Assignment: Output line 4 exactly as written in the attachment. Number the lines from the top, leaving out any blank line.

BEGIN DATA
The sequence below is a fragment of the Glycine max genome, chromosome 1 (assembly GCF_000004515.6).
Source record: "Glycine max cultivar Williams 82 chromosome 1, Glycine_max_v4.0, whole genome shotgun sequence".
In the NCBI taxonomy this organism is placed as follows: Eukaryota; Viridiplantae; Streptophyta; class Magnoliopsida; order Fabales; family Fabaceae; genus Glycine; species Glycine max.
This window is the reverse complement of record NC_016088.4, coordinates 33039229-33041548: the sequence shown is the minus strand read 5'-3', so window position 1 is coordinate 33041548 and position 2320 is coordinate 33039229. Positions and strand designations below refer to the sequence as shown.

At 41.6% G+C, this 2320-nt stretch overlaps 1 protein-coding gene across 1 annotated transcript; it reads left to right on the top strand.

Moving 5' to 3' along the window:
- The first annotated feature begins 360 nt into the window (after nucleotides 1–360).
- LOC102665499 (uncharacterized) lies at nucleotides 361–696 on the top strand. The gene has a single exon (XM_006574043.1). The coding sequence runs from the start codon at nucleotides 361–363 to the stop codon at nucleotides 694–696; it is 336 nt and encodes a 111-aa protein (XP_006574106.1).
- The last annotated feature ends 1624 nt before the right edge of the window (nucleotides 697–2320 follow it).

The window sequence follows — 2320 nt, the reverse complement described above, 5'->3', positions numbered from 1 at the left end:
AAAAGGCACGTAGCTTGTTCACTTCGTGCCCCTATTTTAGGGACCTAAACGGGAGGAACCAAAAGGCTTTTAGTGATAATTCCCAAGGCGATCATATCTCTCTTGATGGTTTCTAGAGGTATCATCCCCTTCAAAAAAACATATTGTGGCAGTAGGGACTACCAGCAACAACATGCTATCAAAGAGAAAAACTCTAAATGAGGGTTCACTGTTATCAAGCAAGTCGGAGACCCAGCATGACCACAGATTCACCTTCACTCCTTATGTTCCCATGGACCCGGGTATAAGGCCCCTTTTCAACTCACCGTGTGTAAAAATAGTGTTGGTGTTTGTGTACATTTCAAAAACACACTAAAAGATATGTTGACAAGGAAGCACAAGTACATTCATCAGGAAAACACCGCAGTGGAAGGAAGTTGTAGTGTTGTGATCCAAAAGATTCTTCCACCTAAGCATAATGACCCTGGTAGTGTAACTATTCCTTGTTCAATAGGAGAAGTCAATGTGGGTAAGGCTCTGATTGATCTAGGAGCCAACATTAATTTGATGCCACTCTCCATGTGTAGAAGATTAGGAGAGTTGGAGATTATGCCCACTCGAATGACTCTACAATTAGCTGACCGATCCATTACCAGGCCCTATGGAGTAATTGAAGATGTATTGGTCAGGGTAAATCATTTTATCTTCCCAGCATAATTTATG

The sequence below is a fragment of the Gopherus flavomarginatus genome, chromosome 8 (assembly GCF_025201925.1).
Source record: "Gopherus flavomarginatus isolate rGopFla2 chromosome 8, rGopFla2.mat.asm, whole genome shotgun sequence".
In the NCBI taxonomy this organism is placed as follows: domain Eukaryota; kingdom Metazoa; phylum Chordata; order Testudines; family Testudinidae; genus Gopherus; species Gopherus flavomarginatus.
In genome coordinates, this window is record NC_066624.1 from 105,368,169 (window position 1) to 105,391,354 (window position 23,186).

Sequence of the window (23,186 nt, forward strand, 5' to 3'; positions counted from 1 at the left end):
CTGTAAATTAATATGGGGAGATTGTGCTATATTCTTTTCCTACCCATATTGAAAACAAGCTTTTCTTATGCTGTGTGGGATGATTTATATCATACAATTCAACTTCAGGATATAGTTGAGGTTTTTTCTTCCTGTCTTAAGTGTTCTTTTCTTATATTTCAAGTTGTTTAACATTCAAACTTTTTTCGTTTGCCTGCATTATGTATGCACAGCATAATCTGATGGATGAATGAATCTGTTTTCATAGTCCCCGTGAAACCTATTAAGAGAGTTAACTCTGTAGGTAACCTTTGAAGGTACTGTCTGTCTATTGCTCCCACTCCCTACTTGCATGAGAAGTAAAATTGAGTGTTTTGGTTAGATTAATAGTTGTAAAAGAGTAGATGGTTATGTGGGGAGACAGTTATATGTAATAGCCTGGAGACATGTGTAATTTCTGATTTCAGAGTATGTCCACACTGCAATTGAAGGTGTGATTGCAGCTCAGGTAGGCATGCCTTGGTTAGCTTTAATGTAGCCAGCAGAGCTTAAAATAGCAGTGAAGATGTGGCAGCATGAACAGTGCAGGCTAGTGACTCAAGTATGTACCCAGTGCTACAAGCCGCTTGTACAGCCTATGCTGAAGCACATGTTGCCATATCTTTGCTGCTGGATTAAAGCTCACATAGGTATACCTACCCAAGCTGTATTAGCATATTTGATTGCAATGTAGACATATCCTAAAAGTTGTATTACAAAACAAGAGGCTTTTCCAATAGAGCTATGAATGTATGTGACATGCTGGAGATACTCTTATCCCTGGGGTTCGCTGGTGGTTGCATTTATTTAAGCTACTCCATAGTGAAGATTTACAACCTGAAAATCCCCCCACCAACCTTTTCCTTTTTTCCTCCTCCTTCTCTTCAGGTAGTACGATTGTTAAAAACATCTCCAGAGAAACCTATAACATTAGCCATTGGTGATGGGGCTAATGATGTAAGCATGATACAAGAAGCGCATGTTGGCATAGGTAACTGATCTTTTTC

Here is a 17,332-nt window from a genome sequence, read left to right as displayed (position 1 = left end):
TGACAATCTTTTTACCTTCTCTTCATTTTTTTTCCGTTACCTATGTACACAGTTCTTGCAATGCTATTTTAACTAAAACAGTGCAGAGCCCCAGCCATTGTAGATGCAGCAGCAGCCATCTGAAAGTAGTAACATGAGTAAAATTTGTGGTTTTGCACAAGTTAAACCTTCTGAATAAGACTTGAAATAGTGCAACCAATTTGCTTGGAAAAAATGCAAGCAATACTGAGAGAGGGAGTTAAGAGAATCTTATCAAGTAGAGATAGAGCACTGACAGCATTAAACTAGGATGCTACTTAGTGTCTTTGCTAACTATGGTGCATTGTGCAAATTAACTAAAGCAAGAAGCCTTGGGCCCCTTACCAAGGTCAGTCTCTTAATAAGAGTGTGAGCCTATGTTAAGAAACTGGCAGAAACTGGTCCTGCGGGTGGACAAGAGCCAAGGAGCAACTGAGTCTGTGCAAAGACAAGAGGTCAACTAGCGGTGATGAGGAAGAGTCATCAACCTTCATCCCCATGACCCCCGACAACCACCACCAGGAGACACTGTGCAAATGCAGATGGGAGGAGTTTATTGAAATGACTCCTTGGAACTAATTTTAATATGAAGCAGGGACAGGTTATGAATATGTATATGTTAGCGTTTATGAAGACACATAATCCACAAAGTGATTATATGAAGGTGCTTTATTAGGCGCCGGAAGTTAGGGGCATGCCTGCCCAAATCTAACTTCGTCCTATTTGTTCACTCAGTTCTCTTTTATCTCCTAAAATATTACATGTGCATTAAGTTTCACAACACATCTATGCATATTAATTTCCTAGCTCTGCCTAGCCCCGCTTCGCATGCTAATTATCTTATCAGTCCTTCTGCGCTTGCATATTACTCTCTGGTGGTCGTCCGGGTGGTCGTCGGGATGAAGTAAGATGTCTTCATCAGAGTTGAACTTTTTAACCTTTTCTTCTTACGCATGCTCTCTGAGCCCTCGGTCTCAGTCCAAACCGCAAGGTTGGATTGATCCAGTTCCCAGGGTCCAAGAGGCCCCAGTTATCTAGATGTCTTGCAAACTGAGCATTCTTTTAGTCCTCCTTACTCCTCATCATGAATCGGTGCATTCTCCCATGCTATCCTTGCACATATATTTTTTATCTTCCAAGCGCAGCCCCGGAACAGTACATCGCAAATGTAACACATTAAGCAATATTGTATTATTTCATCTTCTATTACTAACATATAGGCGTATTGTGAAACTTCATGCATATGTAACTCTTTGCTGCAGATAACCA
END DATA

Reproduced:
This window is the reverse complement of record NC_016088.4, coordinates 33039229-33041548: the sequence shown is the minus strand read 5'-3', so window position 1 is coordinate 33041548 and position 2320 is coordinate 33039229. Positions and strand designations below refer to the sequence as shown.